In fact, as luck would have it, just today the New York Times came out with this excellent historical review of the events of 1948. It’s a fascinating 41-minute interview, which you can listen to (or read if you like), with the Pulitzer Prize-winning journalist and former New York Times Jerusalem bureau chief David Shipler. This is as unbiased and succinct an account as I imagine we’ll ever get to hear of what really happened at the birth of the nation of Israel.
Still Speaking as a Jew
But see, this is one of the things that has long bugged the shit out of me, as a liberal Jewish American, listening to so many of my leftist friends categorically ally themselves with the Palestinian people while casting Israel as the singular unequivocal villain in the conflict, when THEY THEMSELVES – I mean my American friends – are living on BLATANTLY STOLEN LAND, case closed, open and shut, no ambiguity whatsoever! Unlike the Jews in Israel, the European colonizers had no historical claim at all to this land we now call America.
How might our politicians and police forces and military units respond to an organized movement of Native American “terrorists” (or “activists” depending on your point of view) shooting rockets into our cities and suicide bombing our marketplaces and buses whilst demanding the right of return to their stolen and pillaged ancestral, sacred lands?
I’m just saying (speaking as a Jew), just think about that a little before you get all righteous and worked up on behalf of Palestine.
I mean, generally speaking. I’m not talking about what’s happening in Gaza right this second. With respect to that … I have no words. So is this the wrong time for me to be making these points? Am I guilty of the very insensitivity I’ve been accusing some of my non-Jewish Facebook friends of? Maybe so, but … to finish up here … a couple more observations:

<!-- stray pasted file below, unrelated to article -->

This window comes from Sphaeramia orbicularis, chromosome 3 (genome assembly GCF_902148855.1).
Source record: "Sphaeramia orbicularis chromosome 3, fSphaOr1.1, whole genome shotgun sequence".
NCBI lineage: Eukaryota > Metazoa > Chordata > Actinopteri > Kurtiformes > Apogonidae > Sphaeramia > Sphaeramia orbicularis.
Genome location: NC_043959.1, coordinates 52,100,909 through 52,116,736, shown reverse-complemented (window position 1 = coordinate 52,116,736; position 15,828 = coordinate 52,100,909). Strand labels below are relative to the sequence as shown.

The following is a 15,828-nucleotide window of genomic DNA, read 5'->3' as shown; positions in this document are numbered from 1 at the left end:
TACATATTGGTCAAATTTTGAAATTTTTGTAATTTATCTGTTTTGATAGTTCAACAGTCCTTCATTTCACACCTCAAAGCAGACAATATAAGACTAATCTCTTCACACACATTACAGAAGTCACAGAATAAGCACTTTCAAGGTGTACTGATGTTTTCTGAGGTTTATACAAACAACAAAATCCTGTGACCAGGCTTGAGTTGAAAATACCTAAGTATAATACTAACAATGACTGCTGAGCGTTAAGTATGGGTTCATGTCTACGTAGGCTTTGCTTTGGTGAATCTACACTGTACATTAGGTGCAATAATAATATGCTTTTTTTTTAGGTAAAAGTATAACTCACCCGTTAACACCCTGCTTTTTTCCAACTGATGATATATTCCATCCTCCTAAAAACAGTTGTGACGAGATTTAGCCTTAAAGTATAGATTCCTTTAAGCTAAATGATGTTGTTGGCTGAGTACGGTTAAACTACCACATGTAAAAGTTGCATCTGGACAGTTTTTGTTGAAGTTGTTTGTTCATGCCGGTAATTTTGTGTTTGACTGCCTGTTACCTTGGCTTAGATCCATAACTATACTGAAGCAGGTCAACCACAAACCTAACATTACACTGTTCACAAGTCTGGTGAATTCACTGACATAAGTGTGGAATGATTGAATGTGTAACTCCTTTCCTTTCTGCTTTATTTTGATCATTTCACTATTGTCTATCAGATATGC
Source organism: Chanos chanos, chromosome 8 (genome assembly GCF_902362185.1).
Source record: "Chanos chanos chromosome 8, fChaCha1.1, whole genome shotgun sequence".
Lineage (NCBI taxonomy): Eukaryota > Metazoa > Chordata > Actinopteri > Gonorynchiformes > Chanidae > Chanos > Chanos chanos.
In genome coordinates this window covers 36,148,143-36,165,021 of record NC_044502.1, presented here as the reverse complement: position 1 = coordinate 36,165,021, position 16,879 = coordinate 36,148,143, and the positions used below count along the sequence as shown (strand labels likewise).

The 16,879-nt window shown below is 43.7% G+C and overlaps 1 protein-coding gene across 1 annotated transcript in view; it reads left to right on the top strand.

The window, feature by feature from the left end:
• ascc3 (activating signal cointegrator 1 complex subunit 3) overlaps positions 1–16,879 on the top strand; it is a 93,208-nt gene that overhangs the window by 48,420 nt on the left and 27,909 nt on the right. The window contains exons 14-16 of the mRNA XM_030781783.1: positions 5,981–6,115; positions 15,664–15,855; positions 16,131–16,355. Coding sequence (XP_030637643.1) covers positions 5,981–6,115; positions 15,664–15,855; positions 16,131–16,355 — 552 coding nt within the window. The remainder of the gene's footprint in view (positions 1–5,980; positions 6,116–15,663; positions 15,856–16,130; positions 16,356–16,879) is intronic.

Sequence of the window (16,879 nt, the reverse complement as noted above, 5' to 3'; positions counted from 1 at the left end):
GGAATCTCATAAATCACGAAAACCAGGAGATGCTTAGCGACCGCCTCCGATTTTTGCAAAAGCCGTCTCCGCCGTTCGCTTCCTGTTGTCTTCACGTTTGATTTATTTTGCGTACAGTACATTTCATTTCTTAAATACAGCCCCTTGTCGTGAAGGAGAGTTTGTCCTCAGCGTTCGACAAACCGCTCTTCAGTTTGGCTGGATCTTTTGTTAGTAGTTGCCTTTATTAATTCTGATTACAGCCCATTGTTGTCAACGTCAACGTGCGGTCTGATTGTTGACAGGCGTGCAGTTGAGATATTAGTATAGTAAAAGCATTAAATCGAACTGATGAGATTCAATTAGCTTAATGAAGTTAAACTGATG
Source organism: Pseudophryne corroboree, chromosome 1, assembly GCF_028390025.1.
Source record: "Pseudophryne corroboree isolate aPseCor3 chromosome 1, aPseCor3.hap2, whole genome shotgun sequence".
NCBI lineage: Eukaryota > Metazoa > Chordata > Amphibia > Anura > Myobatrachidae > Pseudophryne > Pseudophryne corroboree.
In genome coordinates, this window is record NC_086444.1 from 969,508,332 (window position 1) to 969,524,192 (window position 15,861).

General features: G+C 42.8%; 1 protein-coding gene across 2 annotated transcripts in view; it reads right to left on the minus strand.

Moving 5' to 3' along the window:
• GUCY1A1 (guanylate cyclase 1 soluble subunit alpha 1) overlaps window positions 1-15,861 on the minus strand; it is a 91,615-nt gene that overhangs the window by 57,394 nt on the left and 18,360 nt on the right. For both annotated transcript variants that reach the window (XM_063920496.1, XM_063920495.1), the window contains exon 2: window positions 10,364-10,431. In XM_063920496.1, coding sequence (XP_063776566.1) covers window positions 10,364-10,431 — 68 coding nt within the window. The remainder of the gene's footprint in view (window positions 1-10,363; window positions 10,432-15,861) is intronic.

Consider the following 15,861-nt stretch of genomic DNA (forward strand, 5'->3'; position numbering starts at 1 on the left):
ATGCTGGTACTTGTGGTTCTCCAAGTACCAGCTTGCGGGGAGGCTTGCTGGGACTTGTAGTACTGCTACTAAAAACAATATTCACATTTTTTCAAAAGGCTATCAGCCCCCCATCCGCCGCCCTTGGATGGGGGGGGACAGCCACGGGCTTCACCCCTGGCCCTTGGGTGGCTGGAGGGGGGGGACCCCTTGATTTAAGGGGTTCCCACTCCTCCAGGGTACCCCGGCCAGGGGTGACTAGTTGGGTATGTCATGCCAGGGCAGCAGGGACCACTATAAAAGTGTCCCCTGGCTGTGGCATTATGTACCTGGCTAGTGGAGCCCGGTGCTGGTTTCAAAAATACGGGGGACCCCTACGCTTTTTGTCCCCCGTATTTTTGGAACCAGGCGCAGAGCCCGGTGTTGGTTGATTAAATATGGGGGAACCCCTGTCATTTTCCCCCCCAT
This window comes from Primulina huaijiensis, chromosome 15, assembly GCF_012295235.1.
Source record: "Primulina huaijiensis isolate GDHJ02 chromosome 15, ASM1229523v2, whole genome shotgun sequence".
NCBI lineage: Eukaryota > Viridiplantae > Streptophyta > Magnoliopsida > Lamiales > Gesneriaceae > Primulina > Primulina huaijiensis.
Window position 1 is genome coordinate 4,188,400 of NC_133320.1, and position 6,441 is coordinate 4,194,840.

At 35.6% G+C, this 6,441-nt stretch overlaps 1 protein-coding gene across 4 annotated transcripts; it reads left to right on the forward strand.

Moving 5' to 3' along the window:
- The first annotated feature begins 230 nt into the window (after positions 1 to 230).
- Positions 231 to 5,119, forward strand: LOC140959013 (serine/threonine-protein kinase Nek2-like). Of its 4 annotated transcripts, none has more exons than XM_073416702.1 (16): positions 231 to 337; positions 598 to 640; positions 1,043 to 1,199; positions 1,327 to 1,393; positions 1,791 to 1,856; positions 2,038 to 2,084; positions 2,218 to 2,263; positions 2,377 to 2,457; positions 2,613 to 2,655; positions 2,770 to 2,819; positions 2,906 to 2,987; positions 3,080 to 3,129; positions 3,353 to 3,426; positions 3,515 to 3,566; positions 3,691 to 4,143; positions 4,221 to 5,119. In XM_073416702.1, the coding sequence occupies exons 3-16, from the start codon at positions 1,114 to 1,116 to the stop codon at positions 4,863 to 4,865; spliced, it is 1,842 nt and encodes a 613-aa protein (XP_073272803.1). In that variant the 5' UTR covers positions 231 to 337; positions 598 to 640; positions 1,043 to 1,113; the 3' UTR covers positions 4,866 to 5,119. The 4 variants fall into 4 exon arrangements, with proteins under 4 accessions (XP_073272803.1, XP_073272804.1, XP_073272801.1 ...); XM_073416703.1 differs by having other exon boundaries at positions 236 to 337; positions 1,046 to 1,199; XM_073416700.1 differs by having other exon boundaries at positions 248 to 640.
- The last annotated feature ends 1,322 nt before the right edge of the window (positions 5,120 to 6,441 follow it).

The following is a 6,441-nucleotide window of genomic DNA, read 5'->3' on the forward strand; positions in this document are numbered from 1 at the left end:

In his January, 2002 State of the Union speech, President George W. Bush singled out the states of Iran, Iraq, and North Korea as the world’s “axis of evil.” Many people deemed this unhelpful, perhaps even dangerous.
There was an email that went around shortly after the speech, based on a satirical essay someone had penned in response to Bush’s “axis of evil” framing. The email went viral; I received it from multiple friends. The gist was that other dictatorships and torture states and oppressive regimes of all stripes were jealous that they were not “included” in Bush’s “axis.” So China, Libya, and Syria had formed the “Axis of Just as Evil,” while Somalia, Uganda, and Myanmar dubbed themselves the “Axis of Occasionally Evil” and so on.
The ultimate punchline to this viral “comedic” email was: “Israel, meanwhile, insisted it didn’t want to join any Axis, but privately, world leaders said that’s only because no one asked them.”
I deemed this anti-Semitic humor.
Last point. Again, harkening back to the post 9/11 period, America launched an air assault on Afghanistan shortly after Al Queda had attacked us. It was a deadly, and utterly symbolic, attack. We struck Kabul and surrounding villages. Anyone with a brain (not to mention our intelligence services) could have predicted that bin Laden and his guys were already gone, out of there, encamped somewhere in mountain caves bordering Pakistan.
But our country seemed to need it. “America Strikes Back” trumpeted the lettering across the CNN screen.
I felt as if I was hearing my whole crazed, newly fear-stricken country breathe a collective sigh of relief, saying: “Ah. So we’re NOT just going to take this shit! Now I feel a little better.”